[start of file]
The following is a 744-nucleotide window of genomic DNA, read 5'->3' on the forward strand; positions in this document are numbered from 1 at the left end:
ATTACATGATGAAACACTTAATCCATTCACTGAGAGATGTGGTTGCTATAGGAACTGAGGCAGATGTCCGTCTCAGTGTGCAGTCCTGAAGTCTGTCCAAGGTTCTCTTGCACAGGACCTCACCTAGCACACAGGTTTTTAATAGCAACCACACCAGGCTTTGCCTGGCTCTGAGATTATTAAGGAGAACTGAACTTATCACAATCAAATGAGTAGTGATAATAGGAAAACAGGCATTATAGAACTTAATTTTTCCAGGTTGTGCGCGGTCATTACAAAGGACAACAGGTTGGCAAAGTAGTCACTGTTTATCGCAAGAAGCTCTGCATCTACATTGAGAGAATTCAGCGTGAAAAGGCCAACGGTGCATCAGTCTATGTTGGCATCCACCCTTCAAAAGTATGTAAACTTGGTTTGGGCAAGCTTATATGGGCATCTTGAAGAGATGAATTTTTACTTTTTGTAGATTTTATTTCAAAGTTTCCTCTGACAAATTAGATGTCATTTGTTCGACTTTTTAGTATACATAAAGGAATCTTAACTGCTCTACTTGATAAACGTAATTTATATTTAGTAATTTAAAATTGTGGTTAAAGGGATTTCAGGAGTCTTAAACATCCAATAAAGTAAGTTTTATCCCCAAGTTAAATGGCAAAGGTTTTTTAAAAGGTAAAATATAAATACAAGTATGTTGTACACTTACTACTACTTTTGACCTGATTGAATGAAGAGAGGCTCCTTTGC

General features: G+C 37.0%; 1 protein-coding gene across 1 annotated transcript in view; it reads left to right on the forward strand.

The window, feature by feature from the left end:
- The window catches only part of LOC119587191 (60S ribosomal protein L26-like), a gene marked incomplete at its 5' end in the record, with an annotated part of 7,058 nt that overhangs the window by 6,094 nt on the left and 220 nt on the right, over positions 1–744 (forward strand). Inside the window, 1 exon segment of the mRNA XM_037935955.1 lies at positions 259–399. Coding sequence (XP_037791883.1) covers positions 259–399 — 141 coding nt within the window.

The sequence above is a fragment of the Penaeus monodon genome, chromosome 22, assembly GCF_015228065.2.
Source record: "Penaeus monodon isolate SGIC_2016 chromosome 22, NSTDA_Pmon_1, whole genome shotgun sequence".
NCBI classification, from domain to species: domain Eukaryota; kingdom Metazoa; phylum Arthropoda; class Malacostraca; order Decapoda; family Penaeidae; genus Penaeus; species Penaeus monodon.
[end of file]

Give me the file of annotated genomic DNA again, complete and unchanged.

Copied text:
The following is a 744-nucleotide window of genomic DNA, read 5'->3' on the forward strand; positions in this document are numbered from 1 at the left end:
ATTACATGATGAAACACTTAATCCATTCACTGAGAGATGTGGTTGCTATAGGAACTGAGGCAGATGTCCGTCTCAGTGTGCAGTCCTGAAGTCTGTCCAAGGTTCTCTTGCACAGGACCTCACCTAGCACACAGGTTTTTAATAGCAACCACACCAGGCTTTGCCTGGCTCTGAGATTATTAAGGAGAACTGAACTTATCACAATCAAATGAGTAGTGATAATAGGAAAACAGGCATTATAGAACTTAATTTTTCCAGGTTGTGCGCGGTCATTACAAAGGACAACAGGTTGGCAAAGTAGTCACTGTTTATCGCAAGAAGCTCTGCATCTACATTGAGAGAATTCAGCGTGAAAAGGCCAACGGTGCATCAGTCTATGTTGGCATCCACCCTTCAAAAGTATGTAAACTTGGTTTGGGCAAGCTTATATGGGCATCTTGAAGAGATGAATTTTTACTTTTTGTAGATTTTATTTCAAAGTTTCCTCTGACAAATTAGATGTCATTTGTTCGACTTTTTAGTATACATAAAGGAATCTTAACTGCTCTACTTGATAAACGTAATTTATATTTAGTAATTTAAAATTGTGGTTAAAGGGATTTCAGGAGTCTTAAACATCCAATAAAGTAAGTTTTATCCCCAAGTTAAATGGCAAAGGTTTTTTAAAAGGTAAAATATAAATACAAGTATGTTGTACACTTACTACTACTTTTGACCTGATTGAATGAAGAGAGGCTCCTTTGC

General features: G+C 37.0%; 1 protein-coding gene across 1 annotated transcript in view; it reads left to right on the forward strand.

The window, feature by feature from the left end:
- The window catches only part of LOC119587191 (60S ribosomal protein L26-like), a gene marked incomplete at its 5' end in the record, with an annotated part of 7,058 nt that overhangs the window by 6,094 nt on the left and 220 nt on the right, over positions 1–744 (forward strand). Inside the window, 1 exon segment of the mRNA XM_037935955.1 lies at positions 259–399. Coding sequence (XP_037791883.1) covers positions 259–399 — 141 coding nt within the window.

The sequence above is a fragment of the Penaeus monodon genome, chromosome 22, assembly GCF_015228065.2.
Source record: "Penaeus monodon isolate SGIC_2016 chromosome 22, NSTDA_Pmon_1, whole genome shotgun sequence".
NCBI classification, from domain to species: domain Eukaryota; kingdom Metazoa; phylum Arthropoda; class Malacostraca; order Decapoda; family Penaeidae; genus Penaeus; species Penaeus monodon.